Some consider this speech the seed from which an anti-war movement was conceived; later fertilized by the post-war baby boomer children going off to Southeast Asia yet again. This time not too very far from Korea, in the little known country of Viet Nam, a former French colony (sanitized versions sometimes call it a French Protectorate), divided into two warring geographical factions. VietNam had become an independent state in 1954. From the history section of the Asian-Nation website:

Although Viet Nam was now free and independent, it again became divided as negotiators from France, the U.S., China, the Soviet Union, and Viet Nam agreed to divide the nation in half at the 17th parallel. The communists took control of the Democratic Republic of Vietnam in the north while the nationalists controlled the Republic of South Viet Nam in the south. The agreement also called for general elections in 1956 to unify the country. However, these elections never took place. Instead, a new and even more devastating war emerged.

That devastating war included the demise of over 50,000 US troops. The babies of those who fought the second World War and some of those born to Korea veterans were once again being sent to battle, to wage war.

By the time there was a war in Viet Nam, with American involvement, it was a different world. The body bags a nightly TV news reality. Neighbors, nephews, classmates, sons and husbands were wounded, or worse, dying in this conflict. Gone were any sense of the emotional outpouring of patriotism and earnest zeal to join the fight and protect the country, the freedoms, the rights enjoyed by a free country, that had been the case in WWII.

There was no Pearl Harbor to incite such chauvinism.

A generation of post-war children had come of age in a time of economic boom. The world seemed bent on providing American boomer children with opportunity, education, access to their aspirations. Father Knows Best, The Cleavers, The Nelsons .. all those television family units of varying sizes and shapes were chock-full of progeny on a course to enjoyment of a better life in a better time, enhanced by the products of fruitful minds, supported by the boom times and a nation entirely focused on building a better world for the next generations.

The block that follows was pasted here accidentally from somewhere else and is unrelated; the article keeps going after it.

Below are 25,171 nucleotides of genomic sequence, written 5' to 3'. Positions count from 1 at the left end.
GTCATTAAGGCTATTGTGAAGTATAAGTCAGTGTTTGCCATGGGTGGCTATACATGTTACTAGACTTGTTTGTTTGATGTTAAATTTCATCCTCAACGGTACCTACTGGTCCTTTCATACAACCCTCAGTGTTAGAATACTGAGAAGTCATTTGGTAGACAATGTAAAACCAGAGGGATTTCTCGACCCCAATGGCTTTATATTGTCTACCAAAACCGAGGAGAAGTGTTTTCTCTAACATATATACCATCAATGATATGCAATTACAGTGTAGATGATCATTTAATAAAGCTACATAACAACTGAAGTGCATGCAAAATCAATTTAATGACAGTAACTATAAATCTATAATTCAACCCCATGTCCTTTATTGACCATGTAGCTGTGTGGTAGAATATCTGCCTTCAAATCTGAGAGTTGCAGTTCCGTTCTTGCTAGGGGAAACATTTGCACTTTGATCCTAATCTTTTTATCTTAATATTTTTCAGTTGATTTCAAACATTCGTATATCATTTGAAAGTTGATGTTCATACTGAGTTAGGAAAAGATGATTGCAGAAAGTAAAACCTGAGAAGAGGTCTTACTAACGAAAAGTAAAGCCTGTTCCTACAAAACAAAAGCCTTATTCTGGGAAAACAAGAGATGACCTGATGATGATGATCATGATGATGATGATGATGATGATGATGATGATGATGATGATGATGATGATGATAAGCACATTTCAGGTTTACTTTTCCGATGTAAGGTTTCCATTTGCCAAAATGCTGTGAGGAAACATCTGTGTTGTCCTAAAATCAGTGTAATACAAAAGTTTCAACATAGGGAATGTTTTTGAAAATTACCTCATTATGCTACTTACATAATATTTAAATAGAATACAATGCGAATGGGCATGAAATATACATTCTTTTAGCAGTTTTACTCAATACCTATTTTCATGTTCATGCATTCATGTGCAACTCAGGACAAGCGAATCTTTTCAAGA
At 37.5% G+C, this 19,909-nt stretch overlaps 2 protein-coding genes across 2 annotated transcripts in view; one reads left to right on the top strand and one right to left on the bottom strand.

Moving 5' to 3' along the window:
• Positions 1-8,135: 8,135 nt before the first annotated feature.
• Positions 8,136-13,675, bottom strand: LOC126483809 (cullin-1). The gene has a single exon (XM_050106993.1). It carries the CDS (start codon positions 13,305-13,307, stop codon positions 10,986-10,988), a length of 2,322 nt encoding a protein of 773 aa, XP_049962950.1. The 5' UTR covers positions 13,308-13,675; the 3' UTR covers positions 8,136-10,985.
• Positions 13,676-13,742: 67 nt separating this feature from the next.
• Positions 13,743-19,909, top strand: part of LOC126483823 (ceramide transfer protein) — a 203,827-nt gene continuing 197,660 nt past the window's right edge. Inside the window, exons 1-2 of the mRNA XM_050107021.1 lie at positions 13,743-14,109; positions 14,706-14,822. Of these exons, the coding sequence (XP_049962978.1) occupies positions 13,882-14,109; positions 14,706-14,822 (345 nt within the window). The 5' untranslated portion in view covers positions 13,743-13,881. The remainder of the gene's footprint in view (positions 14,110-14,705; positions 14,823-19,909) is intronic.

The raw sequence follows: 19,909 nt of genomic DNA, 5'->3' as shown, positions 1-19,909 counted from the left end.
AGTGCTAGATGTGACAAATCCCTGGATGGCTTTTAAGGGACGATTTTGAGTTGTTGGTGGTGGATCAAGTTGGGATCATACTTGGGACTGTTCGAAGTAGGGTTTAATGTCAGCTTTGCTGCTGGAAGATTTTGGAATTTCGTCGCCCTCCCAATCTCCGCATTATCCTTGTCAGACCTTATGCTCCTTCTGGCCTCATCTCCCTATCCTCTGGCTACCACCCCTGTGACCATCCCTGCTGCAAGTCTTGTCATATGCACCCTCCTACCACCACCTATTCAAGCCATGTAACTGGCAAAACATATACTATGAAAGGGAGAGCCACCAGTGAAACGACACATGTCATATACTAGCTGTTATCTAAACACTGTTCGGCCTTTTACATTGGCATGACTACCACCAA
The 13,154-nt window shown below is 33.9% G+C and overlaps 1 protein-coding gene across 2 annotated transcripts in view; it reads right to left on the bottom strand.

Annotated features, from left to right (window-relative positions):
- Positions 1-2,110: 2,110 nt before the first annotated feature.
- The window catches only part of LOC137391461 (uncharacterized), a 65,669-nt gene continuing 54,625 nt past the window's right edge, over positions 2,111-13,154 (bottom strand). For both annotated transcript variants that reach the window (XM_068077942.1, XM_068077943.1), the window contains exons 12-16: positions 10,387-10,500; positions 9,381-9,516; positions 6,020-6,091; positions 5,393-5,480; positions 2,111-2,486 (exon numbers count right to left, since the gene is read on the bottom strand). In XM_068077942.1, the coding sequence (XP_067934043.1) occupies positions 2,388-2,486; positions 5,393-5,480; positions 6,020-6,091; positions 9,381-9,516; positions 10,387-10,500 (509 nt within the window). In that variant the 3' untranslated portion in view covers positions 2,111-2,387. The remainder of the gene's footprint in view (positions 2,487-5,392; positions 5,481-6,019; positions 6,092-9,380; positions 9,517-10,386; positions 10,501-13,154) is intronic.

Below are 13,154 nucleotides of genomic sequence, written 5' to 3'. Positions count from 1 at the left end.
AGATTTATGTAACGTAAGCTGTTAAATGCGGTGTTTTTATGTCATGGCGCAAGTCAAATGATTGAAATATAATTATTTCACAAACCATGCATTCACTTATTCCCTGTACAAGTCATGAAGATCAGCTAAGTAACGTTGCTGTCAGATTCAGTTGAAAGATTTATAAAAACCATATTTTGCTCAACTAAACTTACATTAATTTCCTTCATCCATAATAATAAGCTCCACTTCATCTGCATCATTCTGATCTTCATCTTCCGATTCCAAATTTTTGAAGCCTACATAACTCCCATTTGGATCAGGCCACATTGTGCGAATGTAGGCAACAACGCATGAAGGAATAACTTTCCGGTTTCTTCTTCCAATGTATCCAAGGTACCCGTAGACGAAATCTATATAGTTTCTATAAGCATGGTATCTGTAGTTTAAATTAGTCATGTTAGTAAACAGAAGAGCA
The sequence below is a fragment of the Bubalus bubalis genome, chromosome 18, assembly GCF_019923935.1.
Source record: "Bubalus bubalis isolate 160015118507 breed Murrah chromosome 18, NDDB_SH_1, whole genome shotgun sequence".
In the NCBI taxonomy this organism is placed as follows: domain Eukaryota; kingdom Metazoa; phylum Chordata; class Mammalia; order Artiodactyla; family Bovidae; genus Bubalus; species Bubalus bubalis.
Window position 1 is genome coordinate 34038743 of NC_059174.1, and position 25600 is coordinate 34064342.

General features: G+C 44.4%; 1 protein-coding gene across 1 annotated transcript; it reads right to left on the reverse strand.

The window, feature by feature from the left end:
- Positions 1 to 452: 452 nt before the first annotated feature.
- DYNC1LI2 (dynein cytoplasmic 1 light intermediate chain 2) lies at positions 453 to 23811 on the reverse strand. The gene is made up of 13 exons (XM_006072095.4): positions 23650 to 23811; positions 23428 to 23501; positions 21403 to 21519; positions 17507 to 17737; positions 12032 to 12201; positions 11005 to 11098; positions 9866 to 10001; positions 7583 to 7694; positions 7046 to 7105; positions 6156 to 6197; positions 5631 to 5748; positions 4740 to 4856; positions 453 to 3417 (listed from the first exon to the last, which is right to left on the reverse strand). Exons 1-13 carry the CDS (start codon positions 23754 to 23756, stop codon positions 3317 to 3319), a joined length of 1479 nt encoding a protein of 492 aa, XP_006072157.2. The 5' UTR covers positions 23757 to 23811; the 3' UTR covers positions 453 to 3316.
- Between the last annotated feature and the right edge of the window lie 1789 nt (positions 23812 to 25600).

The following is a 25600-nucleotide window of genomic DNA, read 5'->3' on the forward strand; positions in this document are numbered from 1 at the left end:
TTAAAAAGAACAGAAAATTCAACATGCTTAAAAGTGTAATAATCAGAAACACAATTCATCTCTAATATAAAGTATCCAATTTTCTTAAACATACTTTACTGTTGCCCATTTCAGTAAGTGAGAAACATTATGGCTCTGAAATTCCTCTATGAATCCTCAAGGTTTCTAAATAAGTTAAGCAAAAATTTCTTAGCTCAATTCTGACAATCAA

Peace is a big deal, even in a small representationSo the antiwar movement grew out of this generation of children to whom a right of choice, a sense of entitlement, and a path of determination .. was second nature. The concept of fighting a war, going to battle, facing the "kill or be killed" situation -- in a conflict not of a threat to the US, not a declared war, either - there was no real and perceived enemy. Lyndon Johnson and Richard Nixon were perceived by many as perpetrating a political and financial war, at the expense of American lives.

Understood, the above is a very simplistic take on what is much deeper and more multi-faceted in scope.

The point, though, is the mood change.

September 11 is written about in many places as a new Day of Infamy. War is around the corner. The mood is much more pro-aggression, and anti-"them folk." There exists a concept of an enemy, a threat. Add to this a president who seeks a good old make-defense-some-money war, and who wants to avenge the dis given to his old man by Saddam...and war seems like a real plan for the ole boy in the big seat in the Oval Office.

To me it akes Al Gore seem a lot more like a level-headed guy, eh?

But the mood is seeming to move toward anger now. Retribution, vengeance. Not the solemn sense, pervading lives with a sadness and memory. That is reserved for those who lost friends and loved ones in NY, Washington, Pennsylvania, Oklahoma City. That sadness hangs and clings. But life all around just goes on. Those not personally touched have gained some distance. 15 months worth.